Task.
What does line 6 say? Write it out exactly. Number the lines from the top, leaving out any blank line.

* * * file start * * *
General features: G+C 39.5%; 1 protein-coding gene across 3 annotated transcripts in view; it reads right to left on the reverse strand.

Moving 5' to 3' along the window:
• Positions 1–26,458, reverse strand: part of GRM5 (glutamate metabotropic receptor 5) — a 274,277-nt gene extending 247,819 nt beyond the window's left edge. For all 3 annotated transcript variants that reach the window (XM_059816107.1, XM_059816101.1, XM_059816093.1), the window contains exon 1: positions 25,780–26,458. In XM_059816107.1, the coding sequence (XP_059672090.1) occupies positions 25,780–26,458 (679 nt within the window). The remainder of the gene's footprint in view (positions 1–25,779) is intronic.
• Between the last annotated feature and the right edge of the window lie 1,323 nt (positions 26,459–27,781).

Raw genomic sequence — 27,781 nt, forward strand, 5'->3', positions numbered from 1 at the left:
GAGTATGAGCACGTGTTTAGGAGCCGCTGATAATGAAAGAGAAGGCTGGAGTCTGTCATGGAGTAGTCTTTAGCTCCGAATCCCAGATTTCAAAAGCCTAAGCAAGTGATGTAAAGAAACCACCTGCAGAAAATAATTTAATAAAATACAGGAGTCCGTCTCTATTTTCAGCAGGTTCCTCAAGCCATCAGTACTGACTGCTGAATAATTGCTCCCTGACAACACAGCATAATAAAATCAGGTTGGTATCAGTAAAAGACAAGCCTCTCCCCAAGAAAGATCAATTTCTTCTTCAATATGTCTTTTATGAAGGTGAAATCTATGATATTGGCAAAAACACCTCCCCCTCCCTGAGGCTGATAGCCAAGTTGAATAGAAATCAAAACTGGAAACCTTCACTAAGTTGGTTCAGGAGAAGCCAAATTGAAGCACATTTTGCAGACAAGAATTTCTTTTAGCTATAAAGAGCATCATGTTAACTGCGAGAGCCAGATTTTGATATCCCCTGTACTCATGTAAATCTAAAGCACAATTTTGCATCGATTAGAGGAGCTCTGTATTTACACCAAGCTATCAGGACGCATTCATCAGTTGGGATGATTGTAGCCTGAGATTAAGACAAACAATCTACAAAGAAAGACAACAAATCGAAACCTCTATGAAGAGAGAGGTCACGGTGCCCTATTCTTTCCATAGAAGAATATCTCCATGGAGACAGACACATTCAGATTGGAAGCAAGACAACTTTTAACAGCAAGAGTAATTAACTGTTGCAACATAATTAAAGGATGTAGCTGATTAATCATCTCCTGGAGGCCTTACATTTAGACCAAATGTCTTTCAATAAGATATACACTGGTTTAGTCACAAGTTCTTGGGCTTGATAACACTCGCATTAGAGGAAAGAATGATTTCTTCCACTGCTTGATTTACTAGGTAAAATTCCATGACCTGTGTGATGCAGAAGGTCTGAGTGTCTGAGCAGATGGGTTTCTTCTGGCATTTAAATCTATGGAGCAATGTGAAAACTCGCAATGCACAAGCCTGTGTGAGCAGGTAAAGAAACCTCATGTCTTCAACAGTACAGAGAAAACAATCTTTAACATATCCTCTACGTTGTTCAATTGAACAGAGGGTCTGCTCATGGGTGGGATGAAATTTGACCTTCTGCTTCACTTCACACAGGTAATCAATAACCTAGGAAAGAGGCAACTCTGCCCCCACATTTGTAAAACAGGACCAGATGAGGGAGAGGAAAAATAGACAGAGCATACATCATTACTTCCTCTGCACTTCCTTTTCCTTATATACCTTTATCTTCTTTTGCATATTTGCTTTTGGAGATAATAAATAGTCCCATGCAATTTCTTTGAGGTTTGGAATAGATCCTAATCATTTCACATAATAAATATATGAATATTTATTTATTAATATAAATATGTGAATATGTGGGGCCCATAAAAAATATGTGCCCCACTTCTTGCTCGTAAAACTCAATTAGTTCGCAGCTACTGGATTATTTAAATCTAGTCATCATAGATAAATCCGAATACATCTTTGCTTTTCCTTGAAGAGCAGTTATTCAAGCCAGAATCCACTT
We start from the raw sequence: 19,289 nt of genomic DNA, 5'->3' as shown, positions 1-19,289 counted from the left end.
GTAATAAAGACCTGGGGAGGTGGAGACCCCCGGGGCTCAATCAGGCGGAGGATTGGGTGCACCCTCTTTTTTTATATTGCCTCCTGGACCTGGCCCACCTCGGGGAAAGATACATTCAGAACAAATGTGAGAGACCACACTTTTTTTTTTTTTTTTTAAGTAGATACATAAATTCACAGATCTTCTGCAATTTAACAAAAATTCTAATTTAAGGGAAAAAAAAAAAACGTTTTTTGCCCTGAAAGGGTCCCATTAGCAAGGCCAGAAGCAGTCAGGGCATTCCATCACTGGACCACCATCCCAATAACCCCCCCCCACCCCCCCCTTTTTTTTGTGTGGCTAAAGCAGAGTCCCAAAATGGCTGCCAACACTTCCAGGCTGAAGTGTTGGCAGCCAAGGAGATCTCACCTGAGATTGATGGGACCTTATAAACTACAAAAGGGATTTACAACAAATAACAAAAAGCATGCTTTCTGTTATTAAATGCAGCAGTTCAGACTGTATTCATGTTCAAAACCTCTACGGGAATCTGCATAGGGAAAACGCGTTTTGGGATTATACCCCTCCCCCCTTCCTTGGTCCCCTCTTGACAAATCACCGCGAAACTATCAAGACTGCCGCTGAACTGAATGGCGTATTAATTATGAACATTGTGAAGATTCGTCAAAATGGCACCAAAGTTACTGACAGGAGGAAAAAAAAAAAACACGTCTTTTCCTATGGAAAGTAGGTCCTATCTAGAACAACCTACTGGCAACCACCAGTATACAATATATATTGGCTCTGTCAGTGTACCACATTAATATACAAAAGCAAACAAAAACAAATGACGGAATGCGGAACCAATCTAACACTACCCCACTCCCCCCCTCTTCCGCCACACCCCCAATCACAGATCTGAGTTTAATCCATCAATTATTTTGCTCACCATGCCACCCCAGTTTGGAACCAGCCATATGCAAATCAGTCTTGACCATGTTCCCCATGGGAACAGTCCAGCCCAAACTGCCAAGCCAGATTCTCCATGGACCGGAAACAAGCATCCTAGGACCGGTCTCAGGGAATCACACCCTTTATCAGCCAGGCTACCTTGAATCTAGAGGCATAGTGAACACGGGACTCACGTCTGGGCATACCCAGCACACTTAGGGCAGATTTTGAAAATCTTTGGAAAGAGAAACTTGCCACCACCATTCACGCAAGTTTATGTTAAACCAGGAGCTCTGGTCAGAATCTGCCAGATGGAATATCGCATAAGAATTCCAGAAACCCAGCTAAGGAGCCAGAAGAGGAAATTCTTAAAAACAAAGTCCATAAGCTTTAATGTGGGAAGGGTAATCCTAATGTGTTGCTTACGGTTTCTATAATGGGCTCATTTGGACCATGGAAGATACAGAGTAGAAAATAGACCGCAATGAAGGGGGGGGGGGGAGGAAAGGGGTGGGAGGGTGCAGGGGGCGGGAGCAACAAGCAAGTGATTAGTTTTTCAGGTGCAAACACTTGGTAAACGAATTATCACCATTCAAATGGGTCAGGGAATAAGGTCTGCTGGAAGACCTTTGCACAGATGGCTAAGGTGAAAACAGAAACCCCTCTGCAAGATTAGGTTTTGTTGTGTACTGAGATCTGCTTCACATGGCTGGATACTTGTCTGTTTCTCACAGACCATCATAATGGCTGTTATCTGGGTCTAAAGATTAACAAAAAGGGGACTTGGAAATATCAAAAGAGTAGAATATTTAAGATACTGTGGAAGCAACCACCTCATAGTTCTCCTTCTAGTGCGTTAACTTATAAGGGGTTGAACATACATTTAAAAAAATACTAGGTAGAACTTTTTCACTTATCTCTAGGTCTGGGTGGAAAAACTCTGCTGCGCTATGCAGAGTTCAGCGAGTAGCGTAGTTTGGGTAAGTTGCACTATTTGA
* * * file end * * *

GAGTATGAGCACGTGTTTAGGAGCCGCTGATAATGAAAGAGAAGGCTGGAGTCTGTCATGGAGTAGTCTTTAGCTCCGAATCCCAGATTTCAAAAGCCTAAGCAAGTGATGTAAAGAAACCACCTGCAGAAAATAATTTAATAAAATACAGGAGTCCGTCTCTATTTTCAGCAGGTTCCTCAAGCCATCAGTACTGACTGCTGAATAATTGCTCCCTGACAACACAGCATAATAAAATCAGGTTGGTATCAGTAAAAGACAAGCCTCTCCCCAAGAAAGATCAATTTCTTCTTCAATATGTCTTTTATGAAGGTGAAATCTATGATATTGGCAAAAACACCTCCCCCTCCCTGAGGCTGATAGCCAAGTTGAATAGAAATCAAAACTGGAAACCTTCACTAAGTTGGTTCAGGAGAAGCCAAATTGAAGCACATTTTGCAGACAAGAATTTCTTTTAGCTATAAAGAGCATCATGTTAACTGCGAGAGCCAGATTTTGATATCCCCTGTACTCATGTAAATCTAAAGCACAATTTTGCATCGATTAGAGGAGCTCTGTATTTACACCAAGCTATCAGGACGCATTCATCAGTTGGGATGATTGTAGCCTGAGATTAAGACAAACAATCTACAAAGAAAGACAACAAATCGAAACCTCTATGAAGAGAGAGGTCACGGTGCCCTATTCTTTCCATAGAAGAATATCTCCATGGAGACAGACACATTCAGATTGGAAGCAAGACAACTTTTAACAGCAAGAGTAATTAACTGTTGCAACATAATTAAAGGATGTAGCTGATTAATCATCTCCTGGAGGCCTTACATTTAGACCAAATGTCTTTCAATAAGATATACACTGGTTTAGTCACAAGTTCTTGGGCTTGATAACACTCGCATTAGAGGAAAGAATGATTTCTTCCACTGCTTGATTTACTAGGTAAAATTCCATGACCTGTGTGATGCAGAAGGTCTGAGTGTCTGAGCAGATGGGTTTCTTCTGGCATTTAAATCTATGGAGCAATGTGAAAACTCGCAATGCACAAGCCTGTGTGAGCAGGTAAAGAAACCTCATGTCTTCAACAGTACAGAGAAAACAATCTTTAACATATCCTCTACGTTGTTCAATTGAACAGAGGGTCTGCTCATGGGTGGGATGAAATTTGACCTTCTGCTTCACTTCACACAGGTAATCAATAACCTAGGAAAGAGGCAACTCTGCCCCCACATTTGTAAAACAGGACCAGATGAGGGAGAGGAAAAATAGACAGAGCATACATCATTACTTCCTCTGCACTTCCTTTTCCTTATATACCTTTATCTTCTTTTGCATATTTGCTTTTGGAGATAATAAATAGTCCCATGCAATTTCTTTGAGGTTTGGAATAGATCCTAATCATTTCACATAATAAATATATGAATATTTATTTATTAATATAAATATGTGAATATGTGGGGCCCATAAAAAATATGTGCCCCACTTCTTGCTCGTAAAACTCAATTAGTTCGCAGCTACTGGATTATTTAAATCTAGTCATCATAGATAAATCCGAATACATCTTTGCTTTTCCTTGAAGAGCAGTTATTCAAGCCAGAATCCACTT